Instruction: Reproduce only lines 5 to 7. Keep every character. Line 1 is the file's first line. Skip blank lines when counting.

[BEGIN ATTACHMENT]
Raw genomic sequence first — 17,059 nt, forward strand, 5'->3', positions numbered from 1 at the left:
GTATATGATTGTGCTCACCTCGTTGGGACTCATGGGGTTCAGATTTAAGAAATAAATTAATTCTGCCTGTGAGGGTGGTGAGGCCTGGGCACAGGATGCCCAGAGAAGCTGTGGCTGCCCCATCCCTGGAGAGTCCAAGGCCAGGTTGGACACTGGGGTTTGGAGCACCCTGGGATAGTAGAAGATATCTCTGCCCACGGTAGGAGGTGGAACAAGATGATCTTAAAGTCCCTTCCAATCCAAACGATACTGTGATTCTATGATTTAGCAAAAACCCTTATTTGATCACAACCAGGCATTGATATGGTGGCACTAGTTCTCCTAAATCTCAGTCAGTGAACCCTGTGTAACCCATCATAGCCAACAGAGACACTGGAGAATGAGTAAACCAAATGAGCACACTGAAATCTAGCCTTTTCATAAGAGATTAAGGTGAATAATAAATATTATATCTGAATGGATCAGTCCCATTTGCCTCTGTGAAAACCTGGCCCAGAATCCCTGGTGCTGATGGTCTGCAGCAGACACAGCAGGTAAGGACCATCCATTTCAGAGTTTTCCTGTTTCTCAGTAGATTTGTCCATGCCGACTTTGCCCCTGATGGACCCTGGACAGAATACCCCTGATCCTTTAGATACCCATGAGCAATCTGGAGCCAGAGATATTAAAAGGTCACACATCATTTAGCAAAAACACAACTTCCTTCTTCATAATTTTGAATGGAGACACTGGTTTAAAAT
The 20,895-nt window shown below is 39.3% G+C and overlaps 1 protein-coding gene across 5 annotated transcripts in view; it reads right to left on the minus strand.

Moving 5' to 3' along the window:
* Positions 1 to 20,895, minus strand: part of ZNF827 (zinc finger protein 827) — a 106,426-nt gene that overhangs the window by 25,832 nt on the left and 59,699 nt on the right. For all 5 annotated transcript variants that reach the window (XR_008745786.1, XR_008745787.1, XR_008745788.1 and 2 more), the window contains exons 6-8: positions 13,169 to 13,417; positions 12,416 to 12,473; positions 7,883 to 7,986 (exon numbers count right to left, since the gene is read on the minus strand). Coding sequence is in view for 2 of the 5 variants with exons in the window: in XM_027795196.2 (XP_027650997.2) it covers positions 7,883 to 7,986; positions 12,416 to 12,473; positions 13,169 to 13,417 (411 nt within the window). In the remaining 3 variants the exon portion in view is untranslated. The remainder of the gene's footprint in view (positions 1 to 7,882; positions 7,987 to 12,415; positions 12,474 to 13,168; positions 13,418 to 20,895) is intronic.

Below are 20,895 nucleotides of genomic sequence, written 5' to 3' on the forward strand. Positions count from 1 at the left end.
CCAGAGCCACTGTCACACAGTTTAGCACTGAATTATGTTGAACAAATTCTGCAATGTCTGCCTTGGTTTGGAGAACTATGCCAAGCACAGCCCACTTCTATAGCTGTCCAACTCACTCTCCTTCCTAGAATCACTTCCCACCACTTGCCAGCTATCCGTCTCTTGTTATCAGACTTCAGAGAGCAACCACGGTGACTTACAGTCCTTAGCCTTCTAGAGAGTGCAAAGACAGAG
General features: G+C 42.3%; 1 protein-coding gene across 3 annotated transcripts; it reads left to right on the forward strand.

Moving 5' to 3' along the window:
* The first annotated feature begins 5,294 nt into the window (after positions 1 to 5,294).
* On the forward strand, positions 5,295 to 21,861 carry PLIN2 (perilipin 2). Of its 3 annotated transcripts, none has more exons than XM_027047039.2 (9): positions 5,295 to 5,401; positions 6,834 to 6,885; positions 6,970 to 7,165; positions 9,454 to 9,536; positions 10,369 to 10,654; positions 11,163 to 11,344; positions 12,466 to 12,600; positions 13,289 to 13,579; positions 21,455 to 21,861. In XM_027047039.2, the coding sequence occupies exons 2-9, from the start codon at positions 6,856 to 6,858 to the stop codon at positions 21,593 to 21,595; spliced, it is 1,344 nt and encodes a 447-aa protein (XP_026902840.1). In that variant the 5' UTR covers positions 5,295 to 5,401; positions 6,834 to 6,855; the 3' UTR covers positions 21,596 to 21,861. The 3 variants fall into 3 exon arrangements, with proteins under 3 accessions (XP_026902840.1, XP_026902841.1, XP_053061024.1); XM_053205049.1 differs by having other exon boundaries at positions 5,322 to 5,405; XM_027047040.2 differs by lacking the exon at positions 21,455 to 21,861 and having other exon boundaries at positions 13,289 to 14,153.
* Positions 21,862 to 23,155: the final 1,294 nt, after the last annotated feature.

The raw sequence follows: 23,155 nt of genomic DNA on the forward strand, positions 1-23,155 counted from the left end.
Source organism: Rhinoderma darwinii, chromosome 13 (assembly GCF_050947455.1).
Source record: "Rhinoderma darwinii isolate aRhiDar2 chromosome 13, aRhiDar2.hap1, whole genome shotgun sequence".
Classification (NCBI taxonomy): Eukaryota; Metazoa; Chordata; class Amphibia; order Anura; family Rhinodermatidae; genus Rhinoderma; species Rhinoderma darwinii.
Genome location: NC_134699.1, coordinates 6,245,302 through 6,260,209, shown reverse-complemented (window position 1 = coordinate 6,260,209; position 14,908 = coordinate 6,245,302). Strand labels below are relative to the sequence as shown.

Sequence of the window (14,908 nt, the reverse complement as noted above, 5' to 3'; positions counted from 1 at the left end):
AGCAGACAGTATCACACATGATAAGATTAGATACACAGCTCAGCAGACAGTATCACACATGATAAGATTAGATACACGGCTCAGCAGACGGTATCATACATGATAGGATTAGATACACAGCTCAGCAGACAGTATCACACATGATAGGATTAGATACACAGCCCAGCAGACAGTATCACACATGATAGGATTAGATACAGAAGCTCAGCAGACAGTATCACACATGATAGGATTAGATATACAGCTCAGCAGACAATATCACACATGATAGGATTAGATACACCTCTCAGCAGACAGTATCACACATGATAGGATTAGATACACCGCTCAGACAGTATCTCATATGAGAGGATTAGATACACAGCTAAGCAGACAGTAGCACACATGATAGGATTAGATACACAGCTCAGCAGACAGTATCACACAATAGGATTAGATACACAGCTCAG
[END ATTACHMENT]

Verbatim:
* Positions 1 to 20,895, minus strand: part of ZNF827 (zinc finger protein 827) — a 106,426-nt gene that overhangs the window by 25,832 nt on the left and 59,699 nt on the right. For all 5 annotated transcript variants that reach the window (XR_008745786.1, XR_008745787.1, XR_008745788.1 and 2 more), the window contains exons 6-8: positions 13,169 to 13,417; positions 12,416 to 12,473; positions 7,883 to 7,986 (exon numbers count right to left, since the gene is read on the minus strand). Coding sequence is in view for 2 of the 5 variants with exons in the window: in XM_027795196.2 (XP_027650997.2) it covers positions 7,883 to 7,986; positions 12,416 to 12,473; positions 13,169 to 13,417 (411 nt within the window). In the remaining 3 variants the exon portion in view is untranslated. The remainder of the gene's footprint in view (positions 1 to 7,882; positions 7,987 to 12,415; positions 12,474 to 13,168; positions 13,418 to 20,895) is intronic.

Below are 20,895 nucleotides of genomic sequence, written 5' to 3' on the forward strand. Positions count from 1 at the left end.
CCAGAGCCACTGTCACACAGTTTAGCACTGAATTATGTTGAACAAATTCTGCAATGTCTGCCTTGGTTTGGAGAACTATGCCAAGCACAGCCCACTTCTATAGCTGTCCAACTCACTCTCCTTCCTAGAATCACTTCCCACCACTTGCCAGCTATCCGTCTCTTGTTATCAGACTTCAGAGAGCAACCACGGTGACTTACAGTCCTTAGCCTTCTAGAGAGTGCAAAGACAGAG